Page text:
Investing may seem to many as an exercise that requires not just a fair amount of research, but also a great deal of money. Rarely do we hear about investing small amounts as a key component for building a robust portfolio. This is true even as many financial experts stress the importance of a balanced set of investments, without placing too much emphasis on one company, industry, or financial product.
What, then, are we supposed to do if we want to start small with our investments? After all, any amount of money put into a portfolio piece should be primed to drive a return, even if the holding itself isn’t of a staggering sum. Investing small amounts may not get as much attention, but it is just as crucial a strategy as other tactics and techniques that come with building a well-balanced portfolio.
One of the keys to savvy investing is, among other things, finding the right blend between seeking out new opportunities, and being willing to pay the opportunity costs that come along with them. Every investment provides a new chance to diversify, strengthen, or grow your portfolio. Knowing the pros and cons of investing small amounts of capital can help you determine which opportunities are right for you and your goals.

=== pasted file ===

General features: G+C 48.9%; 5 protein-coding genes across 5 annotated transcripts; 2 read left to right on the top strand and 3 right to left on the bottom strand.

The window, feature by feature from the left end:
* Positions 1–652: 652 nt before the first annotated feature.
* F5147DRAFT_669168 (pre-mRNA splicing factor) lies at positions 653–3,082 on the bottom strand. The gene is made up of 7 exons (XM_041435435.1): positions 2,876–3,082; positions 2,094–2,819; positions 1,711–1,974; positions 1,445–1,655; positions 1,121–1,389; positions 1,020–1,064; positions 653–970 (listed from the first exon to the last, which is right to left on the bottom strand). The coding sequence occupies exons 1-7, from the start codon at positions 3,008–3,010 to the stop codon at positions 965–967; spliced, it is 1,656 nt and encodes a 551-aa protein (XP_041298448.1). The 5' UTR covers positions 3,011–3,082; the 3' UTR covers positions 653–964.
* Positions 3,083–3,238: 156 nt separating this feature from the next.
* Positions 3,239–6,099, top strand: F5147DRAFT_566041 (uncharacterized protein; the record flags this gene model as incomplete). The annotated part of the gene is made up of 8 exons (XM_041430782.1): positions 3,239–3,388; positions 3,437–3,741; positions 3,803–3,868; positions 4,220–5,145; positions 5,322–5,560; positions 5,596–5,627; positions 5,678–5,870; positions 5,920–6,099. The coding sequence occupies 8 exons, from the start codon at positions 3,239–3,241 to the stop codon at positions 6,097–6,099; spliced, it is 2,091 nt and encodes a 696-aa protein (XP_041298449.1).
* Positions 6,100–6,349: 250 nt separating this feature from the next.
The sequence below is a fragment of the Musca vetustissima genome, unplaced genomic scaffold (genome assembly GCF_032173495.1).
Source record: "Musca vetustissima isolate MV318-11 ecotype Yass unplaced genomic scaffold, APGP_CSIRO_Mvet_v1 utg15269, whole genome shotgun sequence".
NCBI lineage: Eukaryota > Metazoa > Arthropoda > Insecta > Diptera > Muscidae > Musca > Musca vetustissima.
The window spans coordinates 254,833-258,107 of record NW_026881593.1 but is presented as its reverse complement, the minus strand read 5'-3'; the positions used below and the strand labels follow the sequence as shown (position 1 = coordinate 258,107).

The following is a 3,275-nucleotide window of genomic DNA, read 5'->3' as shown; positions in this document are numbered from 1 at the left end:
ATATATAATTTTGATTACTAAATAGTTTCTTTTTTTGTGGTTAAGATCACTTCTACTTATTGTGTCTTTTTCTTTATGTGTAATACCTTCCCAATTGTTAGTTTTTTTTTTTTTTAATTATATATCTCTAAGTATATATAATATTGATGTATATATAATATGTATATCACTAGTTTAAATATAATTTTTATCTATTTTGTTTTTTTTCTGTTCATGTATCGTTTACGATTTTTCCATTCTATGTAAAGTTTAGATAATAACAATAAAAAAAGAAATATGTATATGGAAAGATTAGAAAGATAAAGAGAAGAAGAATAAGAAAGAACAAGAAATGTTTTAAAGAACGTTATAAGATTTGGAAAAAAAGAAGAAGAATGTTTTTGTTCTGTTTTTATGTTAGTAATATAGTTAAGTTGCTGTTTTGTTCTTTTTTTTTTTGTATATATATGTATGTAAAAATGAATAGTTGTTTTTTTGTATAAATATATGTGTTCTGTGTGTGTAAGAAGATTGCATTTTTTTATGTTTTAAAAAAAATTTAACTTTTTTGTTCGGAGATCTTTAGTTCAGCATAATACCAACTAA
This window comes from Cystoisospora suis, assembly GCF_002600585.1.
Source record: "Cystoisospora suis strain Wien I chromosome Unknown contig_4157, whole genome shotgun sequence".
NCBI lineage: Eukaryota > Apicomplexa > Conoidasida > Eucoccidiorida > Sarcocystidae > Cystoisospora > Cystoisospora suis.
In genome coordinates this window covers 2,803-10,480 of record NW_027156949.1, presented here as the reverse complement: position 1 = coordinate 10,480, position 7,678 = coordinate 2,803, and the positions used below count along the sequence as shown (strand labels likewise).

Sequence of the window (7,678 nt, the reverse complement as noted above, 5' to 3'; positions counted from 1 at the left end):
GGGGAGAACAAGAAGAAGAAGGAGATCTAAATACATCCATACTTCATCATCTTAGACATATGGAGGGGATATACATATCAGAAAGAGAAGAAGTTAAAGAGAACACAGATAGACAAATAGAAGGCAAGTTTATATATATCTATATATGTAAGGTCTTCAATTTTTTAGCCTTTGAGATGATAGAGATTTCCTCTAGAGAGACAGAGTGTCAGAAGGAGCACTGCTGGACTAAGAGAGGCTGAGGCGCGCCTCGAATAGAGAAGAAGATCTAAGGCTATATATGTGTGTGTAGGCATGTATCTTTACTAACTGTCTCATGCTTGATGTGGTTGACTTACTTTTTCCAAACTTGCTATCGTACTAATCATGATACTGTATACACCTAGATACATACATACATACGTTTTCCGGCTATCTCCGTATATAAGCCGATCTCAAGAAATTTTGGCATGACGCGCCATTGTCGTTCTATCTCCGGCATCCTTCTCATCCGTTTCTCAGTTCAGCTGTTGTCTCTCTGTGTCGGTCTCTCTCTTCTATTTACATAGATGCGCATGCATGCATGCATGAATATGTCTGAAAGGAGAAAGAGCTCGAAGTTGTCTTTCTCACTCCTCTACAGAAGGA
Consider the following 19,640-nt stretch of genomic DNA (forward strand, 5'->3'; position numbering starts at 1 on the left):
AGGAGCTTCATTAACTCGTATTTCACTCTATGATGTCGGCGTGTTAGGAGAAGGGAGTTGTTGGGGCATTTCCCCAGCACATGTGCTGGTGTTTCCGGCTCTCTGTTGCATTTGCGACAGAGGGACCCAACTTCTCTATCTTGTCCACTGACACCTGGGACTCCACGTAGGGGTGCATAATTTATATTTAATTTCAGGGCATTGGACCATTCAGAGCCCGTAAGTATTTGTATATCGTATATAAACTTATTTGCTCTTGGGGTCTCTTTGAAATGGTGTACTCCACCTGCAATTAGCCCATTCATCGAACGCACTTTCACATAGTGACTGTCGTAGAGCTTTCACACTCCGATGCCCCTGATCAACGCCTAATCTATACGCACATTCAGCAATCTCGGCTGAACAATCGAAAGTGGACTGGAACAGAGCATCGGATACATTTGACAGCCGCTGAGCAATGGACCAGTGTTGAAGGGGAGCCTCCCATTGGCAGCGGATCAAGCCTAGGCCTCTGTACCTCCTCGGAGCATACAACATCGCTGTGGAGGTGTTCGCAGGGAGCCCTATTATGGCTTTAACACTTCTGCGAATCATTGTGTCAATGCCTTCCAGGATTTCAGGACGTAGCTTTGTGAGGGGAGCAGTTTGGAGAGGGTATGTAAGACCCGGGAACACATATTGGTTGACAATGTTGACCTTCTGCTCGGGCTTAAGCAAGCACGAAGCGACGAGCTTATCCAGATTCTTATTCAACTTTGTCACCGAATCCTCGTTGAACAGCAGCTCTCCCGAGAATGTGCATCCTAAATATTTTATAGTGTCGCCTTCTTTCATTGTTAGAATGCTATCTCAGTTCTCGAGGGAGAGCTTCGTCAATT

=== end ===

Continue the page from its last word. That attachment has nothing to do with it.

Starting small can be a great investment strategy, particularly if the opportunity is new or unfamiliar. This can be true for just about any asset class as well—be it stock in a company you haven’t heard of, an index fund in a sector where you haven’t already invested, or even an investment class that’s new for your portfolio.
By starting off with a small investment, you’re able to test the waters without becoming overexposed to risks you may not be able to foresee and respond to quickly. Think of making small investments in terms of opportunity cost: you could use the money set aside for a new investment and place it in a part of your portfolio that is tried and tested. You may make a return on the money you’ve allocated toward better-known entities, but you may also have missed out on a better yield if you had branched out and set aside cash to go toward a new opportunity.